John Grisham has a new hero...and she's full of surprises.
The year is 2008 and Samantha Kofer's career at a huge Wall Street law firm is on the fast track - until the recession hits and she gets downsized, furloughed, escorted out of the building. Samantha, though, is one of the "lucky" associates. She's offered an opportunity to work at a legal aid clinic for one year without pay, after which there would be a slim chance that she'd get her old job back.
In a matter of days Samantha moves from Manhattan to Brady, Virginia, population 2,200, in the heart of Appalachia, a part of the world she has only read about. Mattie Wyatt, lifelong Brady resident and head of the town's legal aid clinic, is there to teach her how to "help real people with real problems". For the first time in her career, Samantha prepares a lawsuit, sees the inside of an actual courtroom, gets scolded by a judge, and receives threats from locals who aren't so thrilled to have a big-city lawyer in town. And she learns that Brady, like most small towns, harbors some big secrets.
Her new job takes Samantha into the murky and dangerous world of coal mining, where laws are often broken, rules are ignored, regulations are flouted, communities are divided, and the land itself is under attack from Big Coal. Violence is always just around the corner, and within weeks Samantha finds herself engulfed in litigation that turns deadly.
©2014 Belfry Holdings, Inc (P)2014 Random House Audio
Yes, I love Grisham's earlier works
Lackluster and unfulfilling
I'm very glad I did not purchase the unabridged version. The abridgement was painful enough.
Very disappointing compared to the Grisham classics.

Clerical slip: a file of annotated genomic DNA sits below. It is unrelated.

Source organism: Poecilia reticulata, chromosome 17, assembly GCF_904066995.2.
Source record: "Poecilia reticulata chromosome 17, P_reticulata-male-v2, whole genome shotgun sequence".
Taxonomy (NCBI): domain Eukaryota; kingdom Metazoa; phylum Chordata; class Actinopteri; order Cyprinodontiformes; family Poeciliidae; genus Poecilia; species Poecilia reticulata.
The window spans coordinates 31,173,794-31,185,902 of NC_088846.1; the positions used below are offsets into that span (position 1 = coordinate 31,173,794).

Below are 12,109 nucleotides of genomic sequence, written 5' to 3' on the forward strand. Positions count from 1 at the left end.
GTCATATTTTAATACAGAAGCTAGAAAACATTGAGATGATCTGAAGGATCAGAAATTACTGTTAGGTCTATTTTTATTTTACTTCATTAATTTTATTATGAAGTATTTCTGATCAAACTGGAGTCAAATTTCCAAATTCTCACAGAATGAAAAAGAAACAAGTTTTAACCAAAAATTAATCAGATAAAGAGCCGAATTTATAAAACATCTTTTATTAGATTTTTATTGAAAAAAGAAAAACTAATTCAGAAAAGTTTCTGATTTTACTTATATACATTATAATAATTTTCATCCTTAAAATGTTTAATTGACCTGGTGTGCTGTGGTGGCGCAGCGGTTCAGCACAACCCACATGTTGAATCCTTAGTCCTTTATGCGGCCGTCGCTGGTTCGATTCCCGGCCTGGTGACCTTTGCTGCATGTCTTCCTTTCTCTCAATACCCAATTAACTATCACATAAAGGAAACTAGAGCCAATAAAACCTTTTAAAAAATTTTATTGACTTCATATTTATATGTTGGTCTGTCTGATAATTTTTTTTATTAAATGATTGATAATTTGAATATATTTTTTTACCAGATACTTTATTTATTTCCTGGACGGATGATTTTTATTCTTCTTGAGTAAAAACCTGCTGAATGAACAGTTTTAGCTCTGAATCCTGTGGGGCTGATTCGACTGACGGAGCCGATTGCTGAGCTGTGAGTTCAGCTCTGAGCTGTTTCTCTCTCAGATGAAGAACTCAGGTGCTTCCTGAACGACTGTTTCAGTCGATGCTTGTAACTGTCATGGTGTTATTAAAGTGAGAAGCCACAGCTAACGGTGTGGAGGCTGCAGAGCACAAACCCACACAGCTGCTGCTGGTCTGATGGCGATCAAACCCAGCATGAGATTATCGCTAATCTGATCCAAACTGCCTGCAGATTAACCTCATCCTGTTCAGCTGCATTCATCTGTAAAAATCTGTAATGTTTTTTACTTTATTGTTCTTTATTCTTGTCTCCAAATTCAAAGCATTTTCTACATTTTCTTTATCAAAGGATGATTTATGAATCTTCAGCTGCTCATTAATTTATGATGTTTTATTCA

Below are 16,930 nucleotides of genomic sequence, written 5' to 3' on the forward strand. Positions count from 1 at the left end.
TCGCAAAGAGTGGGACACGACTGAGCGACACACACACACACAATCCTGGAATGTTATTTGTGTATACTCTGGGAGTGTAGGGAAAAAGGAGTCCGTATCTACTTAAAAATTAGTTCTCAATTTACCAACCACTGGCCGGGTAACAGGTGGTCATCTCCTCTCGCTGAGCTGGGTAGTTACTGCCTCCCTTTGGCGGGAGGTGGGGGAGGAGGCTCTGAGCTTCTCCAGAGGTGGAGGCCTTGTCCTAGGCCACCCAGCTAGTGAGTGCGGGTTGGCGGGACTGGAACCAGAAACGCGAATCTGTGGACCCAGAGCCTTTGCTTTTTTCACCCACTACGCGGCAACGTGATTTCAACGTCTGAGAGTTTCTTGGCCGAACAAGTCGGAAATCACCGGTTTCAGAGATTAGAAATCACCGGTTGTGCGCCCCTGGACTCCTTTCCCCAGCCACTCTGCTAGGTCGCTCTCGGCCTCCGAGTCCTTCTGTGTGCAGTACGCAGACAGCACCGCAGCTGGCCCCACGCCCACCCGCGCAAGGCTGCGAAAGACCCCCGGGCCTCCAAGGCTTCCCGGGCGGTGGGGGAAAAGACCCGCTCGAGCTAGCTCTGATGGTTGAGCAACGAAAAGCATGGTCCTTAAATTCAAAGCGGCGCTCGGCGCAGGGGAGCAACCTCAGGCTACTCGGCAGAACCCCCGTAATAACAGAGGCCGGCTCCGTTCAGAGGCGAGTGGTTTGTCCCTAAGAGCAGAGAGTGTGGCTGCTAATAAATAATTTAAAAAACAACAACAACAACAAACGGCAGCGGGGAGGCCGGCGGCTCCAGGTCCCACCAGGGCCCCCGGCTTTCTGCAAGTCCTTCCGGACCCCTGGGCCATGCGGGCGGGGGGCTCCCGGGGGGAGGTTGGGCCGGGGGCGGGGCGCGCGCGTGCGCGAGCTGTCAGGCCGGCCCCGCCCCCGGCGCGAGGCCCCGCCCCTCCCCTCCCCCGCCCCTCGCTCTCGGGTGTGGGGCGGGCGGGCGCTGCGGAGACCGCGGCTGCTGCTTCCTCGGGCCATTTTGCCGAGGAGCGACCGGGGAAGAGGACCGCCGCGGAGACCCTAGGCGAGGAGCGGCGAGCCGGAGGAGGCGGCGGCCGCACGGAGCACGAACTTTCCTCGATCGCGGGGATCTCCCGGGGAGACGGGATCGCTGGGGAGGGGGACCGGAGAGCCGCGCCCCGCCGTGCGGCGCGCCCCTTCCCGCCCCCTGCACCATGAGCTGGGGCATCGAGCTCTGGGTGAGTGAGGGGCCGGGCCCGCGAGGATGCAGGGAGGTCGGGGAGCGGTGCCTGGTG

Plodding plot, shallow charectetixation, horrible dialog, copout nonending. Avoid this one. Grisham at his worse.
The whole story was pretty poor by Grishan
No it was boring.
It literally put me to sleep.
I bought the abridged version by mistake, and I'm glad I did. The narration was pretty poor and many times I wanted to quit listening; if it had been the unabridged version, I would have. The narrator sound like she's reading (which she is, of course), sentence by sentence, same rhythm, same inflection. Each sentence disconnected from the previous one. No emotion, poor distinct voices. I should have rated it a one star, but I think I have heard poorer narrations.
As for the story, not hard to anticipate most developments, although they did not necessarily occur in the way anticipated. Learn a lot about strip mining, but nothing new about big corporations and law firms doing what they are hired to do, like it or not.
Oh well, Grisham's worst. Hope the next one is better --- but that shouldn't be hard to do.
I will read anything John Grisham writes.
this may not be Grisham's best, but it is still better entertainment than most books on the market. Clean language, gripping story, reliable author.
No. It was flat and tedious, no reason to repeat it.
When Samantha first learns of the health consequences of people working in the mines
The big city girl, Samantha, coming to the hills. Roles are reversed, she doesn't have clue what she's doing. The ignorant, uneducated people know more than she does.
No, it wasn't that good. It was predictable.
I love listening to Audible books. I have listened to approximately 30 books. Only a few have let me down. This is one of them. The book was going so well and then it just ends and leaves you hanging. REALLY, John Grisham????
Tell how it ends. What happened with the lawsuits. Who killed Donovan?
Samantha. Catherine Taber is a FABULOUS narrator. I actually listened to this book because she was reading it. Listen to UNBECOMING and THE HOMECOMING OF SAMUEL LAKE both read by Catherine Taber.
Sort of. It was a great storyline until the end. I have read several of John Grisham's book and loved them.
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